She adds, "So shame on you, Barack Obama."

    Obama campaign spokeswoman Lis Smith sends this response to the ad:

    “Mitt Romney might not like the facts of his private sector record: that he was a ‘pioneer’ of outsourcing and reaped massive profits while bankrupting companies and laying off workers, but that is exactly what he did as a corporate buyout specialist. And that’s not just Romney’s record, it’s what he’s proposing today. In fact, he’s promised to give budget-busting tax cuts to the wealthiest Americans on the middle class’ dime and allow corporations to avoid U.S. taxes on overseas profits, which would encourage companies to move jobs abroad. America can’t afford an outsourcer-in-chief in the Oval Office.”


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    The Maryland governor suggests Republicans would prefer to secede.

    Image by Susan Walsh / AP

    Martin O'Malley, the Chairman of the Democratic Governors Association, went off on his Republican colleagues in a press conference call today organized by the Obama campaign after the Surpeme Court's health care ruling.

    "I suppose some of our colleagues want to get out of the union — by that I mean the United States,” he said, when asked if he expected Republican governors to try to get around the ObamaCare mandate that states set up health care exchanges.

    Later on the call, O'Malley took a shot at Virginia Gov. Bob McDonnell with respect to Republican opposition to the individual mandate, saying "The only health care mandate they embrace are trans-vaginal probes for women."

    O'Malley has emerged as a top attack-dog surrogate for the Obama campaign, who has leveraged his role to raise his personal profile. He is mentioned as a potential 2016 Democratic presidential contender.


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    And: What will Bill say?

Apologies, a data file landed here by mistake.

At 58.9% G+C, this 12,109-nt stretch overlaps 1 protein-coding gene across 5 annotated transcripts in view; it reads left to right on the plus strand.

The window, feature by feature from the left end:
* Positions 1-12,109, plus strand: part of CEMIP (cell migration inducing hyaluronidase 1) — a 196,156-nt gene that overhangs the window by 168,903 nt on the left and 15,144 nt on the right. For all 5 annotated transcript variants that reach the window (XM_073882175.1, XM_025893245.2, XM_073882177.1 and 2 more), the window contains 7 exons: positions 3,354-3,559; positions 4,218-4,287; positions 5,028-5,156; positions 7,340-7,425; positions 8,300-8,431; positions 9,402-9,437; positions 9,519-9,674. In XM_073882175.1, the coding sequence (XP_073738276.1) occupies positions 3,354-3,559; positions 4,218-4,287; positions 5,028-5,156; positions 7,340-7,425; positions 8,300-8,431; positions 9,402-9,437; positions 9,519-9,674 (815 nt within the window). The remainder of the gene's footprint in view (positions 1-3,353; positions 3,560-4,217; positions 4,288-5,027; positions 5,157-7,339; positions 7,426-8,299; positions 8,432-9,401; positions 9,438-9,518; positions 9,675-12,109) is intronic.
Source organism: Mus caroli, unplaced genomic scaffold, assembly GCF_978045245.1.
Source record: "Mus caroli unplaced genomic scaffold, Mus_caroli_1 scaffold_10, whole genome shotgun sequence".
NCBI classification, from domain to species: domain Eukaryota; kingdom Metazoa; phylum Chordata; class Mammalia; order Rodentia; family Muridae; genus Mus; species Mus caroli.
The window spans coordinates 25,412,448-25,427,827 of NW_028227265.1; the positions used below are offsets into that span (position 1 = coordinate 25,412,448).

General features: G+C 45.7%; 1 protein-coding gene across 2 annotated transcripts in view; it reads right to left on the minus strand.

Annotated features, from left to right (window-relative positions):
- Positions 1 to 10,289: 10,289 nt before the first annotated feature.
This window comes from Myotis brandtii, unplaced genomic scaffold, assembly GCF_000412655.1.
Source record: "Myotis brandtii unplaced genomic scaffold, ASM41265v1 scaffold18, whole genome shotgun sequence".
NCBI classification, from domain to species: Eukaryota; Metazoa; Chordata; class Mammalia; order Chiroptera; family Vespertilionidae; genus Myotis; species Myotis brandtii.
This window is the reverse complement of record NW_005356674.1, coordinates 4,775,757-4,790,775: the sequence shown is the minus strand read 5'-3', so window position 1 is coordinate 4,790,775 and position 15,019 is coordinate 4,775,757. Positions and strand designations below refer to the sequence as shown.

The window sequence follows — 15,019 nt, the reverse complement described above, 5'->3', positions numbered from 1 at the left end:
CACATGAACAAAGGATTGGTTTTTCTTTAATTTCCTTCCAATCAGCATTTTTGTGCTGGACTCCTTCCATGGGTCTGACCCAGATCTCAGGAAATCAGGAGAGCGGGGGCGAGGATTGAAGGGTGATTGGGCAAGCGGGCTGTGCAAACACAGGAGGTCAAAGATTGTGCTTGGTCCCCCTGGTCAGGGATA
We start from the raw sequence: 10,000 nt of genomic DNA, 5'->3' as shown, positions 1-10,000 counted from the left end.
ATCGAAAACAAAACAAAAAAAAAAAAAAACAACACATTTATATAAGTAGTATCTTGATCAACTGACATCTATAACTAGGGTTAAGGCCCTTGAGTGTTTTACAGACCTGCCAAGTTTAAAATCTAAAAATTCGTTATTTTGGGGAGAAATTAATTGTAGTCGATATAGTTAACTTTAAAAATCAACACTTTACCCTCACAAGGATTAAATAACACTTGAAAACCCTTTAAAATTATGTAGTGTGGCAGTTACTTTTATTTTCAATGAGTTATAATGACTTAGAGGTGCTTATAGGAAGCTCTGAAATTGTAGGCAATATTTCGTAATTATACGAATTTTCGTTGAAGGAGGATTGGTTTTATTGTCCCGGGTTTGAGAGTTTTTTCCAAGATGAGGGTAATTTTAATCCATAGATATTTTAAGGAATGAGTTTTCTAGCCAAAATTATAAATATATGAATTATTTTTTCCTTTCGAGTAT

Image by Pablo Martinez Monsivais / AP

    Mitt Romney's campaign launched a significant television ad buy in seven swing states today, using Hillary Clinton's words from the 2008 Democratic primary against President Barack Obama.

    "So shame on you, Barack Obama," the now-Secretary of State is heard saying.

    BuzzFeed reached out to a Clinton campaign campaign aide, who doubts the message will stick this year.

    1) Anyone who's ever run against anyone thinks that the other side is distorting their views with negative ads, especially someone (like Hillary) who was losing at that time. So I'm not sure that the gripe from her will be shocking to voters. And I'm not even sure that using it would have been effective even had McCain used it in 2008, let alone four years later when it just feels so old.

    2) I get that they're trying to leverage Hillary's current popularity, but the clip they used is from a time when she wasn't particularly popular, and is not one in which she is the most likeable I've ever seen her.

    3) People like Obama. Doing an ad about him being an asshole is an attempt at persuasion, rather than deepening an already held view. The former is harder.

    So, again, it's one of those ads that's fun to make, but I question how effective it will be.


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    The National Republican Congressional Committee mocks ObamaCare as a “Big F##king Tax.”

    Source: sphotos.xx.fbcdn.net  /  via: facebook.com

    The Obama Campaign original:

    The Obama Campaign original:

    Source: store.barackobama.com